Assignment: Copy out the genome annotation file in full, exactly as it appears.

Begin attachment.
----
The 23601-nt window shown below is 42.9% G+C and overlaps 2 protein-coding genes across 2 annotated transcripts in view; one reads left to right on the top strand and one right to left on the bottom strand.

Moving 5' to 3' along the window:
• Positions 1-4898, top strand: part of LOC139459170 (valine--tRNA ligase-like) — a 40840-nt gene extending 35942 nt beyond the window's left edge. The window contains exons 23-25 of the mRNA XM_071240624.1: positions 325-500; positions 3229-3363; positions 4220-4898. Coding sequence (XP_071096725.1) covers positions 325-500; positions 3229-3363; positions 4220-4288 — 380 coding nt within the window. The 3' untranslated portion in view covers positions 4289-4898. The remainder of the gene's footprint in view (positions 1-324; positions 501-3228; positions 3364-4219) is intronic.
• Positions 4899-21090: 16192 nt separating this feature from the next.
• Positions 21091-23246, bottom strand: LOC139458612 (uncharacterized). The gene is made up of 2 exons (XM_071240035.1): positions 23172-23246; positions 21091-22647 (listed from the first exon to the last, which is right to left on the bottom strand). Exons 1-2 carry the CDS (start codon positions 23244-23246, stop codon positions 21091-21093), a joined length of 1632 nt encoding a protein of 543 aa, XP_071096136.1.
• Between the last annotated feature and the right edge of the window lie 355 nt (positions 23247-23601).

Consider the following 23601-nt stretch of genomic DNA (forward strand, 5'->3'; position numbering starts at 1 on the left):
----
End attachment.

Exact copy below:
The 23601-nt window shown below is 42.9% G+C and overlaps 2 protein-coding genes across 2 annotated transcripts in view; one reads left to right on the top strand and one right to left on the bottom strand.

Moving 5' to 3' along the window:
• Positions 1-4898, top strand: part of LOC139459170 (valine--tRNA ligase-like) — a 40840-nt gene extending 35942 nt beyond the window's left edge. The window contains exons 23-25 of the mRNA XM_071240624.1: positions 325-500; positions 3229-3363; positions 4220-4898. Coding sequence (XP_071096725.1) covers positions 325-500; positions 3229-3363; positions 4220-4288 — 380 coding nt within the window. The 3' untranslated portion in view covers positions 4289-4898. The remainder of the gene's footprint in view (positions 1-324; positions 501-3228; positions 3364-4219) is intronic.
• Positions 4899-21090: 16192 nt separating this feature from the next.
• Positions 21091-23246, bottom strand: LOC139458612 (uncharacterized). The gene is made up of 2 exons (XM_071240035.1): positions 23172-23246; positions 21091-22647 (listed from the first exon to the last, which is right to left on the bottom strand). Exons 1-2 carry the CDS (start codon positions 23244-23246, stop codon positions 21091-21093), a joined length of 1632 nt encoding a protein of 543 aa, XP_071096136.1.
• Between the last annotated feature and the right edge of the window lie 355 nt (positions 23247-23601).

Consider the following 23601-nt stretch of genomic DNA (forward strand, 5'->3'; position numbering starts at 1 on the left):